People Stories

For the health of the community

Author: Careers at Council

Read time: 5 min read

Q&A with Claire Cam – Manager Water and Sewer, Mid-Western Regional Council.

With a career spanning 20 years, Claire Cam chats to us about her career journey, what her current role entails and what keeps her engaged and energised two decades on.


Q. Can you share a bit about your background and how you got into the water industry in local government?

 A. I grew up in Bathurst, not far from Mudgee, and pursued a dual degree in natural resource management, combining science and engineering. I was always interested in geography and natural sciences, which led me to explore water-related subjects during my university years. My first job in water was at Wyong Shire Council which was a part of my university placement. I worked part-time during my studies, eventually leading to a one-year placement that extended until I finished university.


Q. You spent a year working in private practice in Sydney – how did you know that it wasn’t for you?

A. Yes, when I graduated from university, I applied for a graduate position with an engineering consultancy in Sydney. Unfortunately, because it was an entry-level graduate position, it was predominantly office-based. I had already worked for a couple of years in local government during my studies, so I knew that I could be doing so much more – more variety and more interesting work. I spent a year in Sydney and then I applied for a job back with Wyong Shire Council in their water and sewer team.


Q. What roles have you held throughout your career, and what does your current role entail?

A. When I returned to Wyong, I took on roles like Asset Engineer and Design Engineer, working my way up to become the Water and Sewer Manager at Mid-Western Regional Council. My time there exposed me to diverse aspects of water and sewer management. I gained significant hands-on experience and had parts to play in high-profile projects like the Mardi-Mangrove Link Pipeline, one of the largest water infrastructure projects on the NSW Central Coast.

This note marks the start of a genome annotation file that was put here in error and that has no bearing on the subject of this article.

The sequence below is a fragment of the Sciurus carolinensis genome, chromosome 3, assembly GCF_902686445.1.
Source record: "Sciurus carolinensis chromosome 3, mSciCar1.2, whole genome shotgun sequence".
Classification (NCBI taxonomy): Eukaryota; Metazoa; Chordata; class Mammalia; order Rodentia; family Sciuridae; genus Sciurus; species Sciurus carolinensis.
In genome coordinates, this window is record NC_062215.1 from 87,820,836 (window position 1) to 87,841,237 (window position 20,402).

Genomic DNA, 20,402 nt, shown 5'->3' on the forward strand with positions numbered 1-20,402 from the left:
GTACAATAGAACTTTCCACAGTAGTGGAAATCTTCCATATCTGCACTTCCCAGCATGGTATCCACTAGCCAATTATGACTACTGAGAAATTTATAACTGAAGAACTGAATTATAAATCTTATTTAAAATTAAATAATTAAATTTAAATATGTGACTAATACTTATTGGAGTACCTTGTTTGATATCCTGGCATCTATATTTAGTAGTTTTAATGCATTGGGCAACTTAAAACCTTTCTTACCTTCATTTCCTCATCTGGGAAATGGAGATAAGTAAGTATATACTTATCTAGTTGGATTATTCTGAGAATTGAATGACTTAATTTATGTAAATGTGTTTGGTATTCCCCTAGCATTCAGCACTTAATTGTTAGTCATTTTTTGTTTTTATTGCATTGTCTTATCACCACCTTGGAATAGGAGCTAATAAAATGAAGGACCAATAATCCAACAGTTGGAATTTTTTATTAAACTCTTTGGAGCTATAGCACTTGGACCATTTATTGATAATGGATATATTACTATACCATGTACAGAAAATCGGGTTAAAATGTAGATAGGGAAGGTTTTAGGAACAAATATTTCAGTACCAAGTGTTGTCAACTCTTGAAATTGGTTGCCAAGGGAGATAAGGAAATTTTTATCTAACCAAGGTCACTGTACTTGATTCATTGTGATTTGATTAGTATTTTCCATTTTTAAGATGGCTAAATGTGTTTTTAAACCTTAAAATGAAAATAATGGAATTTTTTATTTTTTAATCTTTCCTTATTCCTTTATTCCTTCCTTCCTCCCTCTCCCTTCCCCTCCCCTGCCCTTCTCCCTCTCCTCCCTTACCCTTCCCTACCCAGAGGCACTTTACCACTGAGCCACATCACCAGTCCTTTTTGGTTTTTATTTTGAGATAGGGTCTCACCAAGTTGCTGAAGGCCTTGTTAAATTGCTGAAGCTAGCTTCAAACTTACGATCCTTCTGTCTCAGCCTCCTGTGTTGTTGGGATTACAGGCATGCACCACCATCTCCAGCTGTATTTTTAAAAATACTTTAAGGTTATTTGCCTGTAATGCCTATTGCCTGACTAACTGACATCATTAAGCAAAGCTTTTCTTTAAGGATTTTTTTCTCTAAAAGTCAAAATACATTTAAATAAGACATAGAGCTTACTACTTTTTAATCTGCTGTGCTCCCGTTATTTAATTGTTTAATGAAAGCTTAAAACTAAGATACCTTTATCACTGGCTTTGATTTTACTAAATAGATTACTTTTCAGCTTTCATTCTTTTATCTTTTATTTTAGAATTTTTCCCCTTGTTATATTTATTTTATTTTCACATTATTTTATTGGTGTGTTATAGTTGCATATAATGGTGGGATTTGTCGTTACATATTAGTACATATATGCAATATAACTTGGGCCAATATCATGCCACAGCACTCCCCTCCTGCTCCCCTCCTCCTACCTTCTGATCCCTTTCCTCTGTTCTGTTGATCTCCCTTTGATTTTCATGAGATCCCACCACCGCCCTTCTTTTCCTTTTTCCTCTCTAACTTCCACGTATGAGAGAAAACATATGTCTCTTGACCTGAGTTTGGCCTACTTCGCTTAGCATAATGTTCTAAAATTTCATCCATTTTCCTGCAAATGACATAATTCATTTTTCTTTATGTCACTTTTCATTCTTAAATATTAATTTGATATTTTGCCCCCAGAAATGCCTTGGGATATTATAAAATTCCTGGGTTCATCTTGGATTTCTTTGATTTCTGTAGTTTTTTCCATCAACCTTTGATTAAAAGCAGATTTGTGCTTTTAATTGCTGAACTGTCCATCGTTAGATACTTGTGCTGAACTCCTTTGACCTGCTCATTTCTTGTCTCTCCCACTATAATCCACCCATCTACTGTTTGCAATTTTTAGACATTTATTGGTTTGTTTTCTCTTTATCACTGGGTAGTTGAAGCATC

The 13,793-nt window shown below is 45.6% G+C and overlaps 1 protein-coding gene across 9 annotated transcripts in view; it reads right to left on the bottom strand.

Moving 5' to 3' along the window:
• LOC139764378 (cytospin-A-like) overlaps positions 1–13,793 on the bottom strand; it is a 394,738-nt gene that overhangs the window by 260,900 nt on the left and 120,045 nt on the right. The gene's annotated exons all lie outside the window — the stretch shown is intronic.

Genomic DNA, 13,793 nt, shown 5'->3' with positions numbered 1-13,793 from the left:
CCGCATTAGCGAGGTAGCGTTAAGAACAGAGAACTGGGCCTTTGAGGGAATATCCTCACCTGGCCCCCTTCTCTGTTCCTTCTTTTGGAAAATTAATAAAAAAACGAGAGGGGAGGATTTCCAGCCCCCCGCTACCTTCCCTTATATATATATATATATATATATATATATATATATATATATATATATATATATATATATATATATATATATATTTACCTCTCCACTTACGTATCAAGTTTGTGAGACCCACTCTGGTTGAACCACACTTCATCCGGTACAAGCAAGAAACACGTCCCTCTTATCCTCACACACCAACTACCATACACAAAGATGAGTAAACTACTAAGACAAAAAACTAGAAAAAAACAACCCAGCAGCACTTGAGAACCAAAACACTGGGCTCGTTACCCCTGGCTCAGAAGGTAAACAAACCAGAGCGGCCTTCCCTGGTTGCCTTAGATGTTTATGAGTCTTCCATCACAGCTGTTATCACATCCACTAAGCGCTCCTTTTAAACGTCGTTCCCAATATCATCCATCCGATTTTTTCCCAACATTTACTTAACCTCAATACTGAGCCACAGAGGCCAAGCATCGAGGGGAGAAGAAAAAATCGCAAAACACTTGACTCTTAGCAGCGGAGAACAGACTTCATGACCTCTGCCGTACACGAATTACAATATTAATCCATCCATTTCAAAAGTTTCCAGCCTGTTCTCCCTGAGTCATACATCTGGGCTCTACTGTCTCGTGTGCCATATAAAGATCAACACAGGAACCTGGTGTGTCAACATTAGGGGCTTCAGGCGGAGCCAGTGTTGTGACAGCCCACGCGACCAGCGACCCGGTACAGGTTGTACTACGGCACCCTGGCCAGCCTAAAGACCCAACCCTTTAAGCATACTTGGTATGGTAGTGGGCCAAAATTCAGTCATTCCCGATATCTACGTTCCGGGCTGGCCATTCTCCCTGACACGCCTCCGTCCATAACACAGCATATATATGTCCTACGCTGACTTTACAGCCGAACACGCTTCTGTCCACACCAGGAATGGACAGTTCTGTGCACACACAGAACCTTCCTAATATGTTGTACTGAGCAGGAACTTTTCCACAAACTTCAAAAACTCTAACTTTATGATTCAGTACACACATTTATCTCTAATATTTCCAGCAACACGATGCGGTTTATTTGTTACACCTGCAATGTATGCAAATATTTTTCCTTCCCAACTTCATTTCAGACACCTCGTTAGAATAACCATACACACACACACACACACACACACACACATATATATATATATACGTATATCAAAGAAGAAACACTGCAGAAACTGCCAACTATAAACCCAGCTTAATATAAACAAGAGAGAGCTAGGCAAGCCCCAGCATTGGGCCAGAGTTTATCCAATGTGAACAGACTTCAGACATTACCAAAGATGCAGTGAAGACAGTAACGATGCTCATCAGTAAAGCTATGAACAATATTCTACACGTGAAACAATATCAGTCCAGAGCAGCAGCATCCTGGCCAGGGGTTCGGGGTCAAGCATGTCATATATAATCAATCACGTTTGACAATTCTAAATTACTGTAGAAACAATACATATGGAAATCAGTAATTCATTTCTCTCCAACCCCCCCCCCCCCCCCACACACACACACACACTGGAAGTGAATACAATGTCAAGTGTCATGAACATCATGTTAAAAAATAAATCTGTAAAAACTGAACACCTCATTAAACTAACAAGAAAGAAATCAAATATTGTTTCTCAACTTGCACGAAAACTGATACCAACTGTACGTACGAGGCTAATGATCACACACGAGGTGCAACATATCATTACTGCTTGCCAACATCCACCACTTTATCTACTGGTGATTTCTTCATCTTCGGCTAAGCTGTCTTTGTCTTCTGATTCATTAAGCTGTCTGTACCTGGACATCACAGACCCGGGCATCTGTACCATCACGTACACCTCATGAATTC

In my current position at Mid-Western Council, my main responsibility is ensuring a healthy community by providing a safe drinking water supply and maintaining a clean local environment.

I oversee strategic planning, budgeting, and day-to-day operations related to water and sewer services. I also collaborate with the planning department on infrastructure for new subdivisions. I report to our executive team and deliver presentations to the council and councillors about what we’re doing. Because we manage a drinking water management system and a dam safety management system, we’ve got a lot of legislative responsibilities so there’s a lot of regulation to be aware of and to be compliant with.

That component is all office based obviously, but I then spend time with my team of operators and technicians out in the field. This helps keep my technical knowledge up to date as well – that’s the exciting part of the job.  I’m actively involved in troubleshooting and providing technical advice, and I enjoy the opportunity to be hands-on during incidents and emergencies, actively assisting my team.



Q. What does success look like in your role?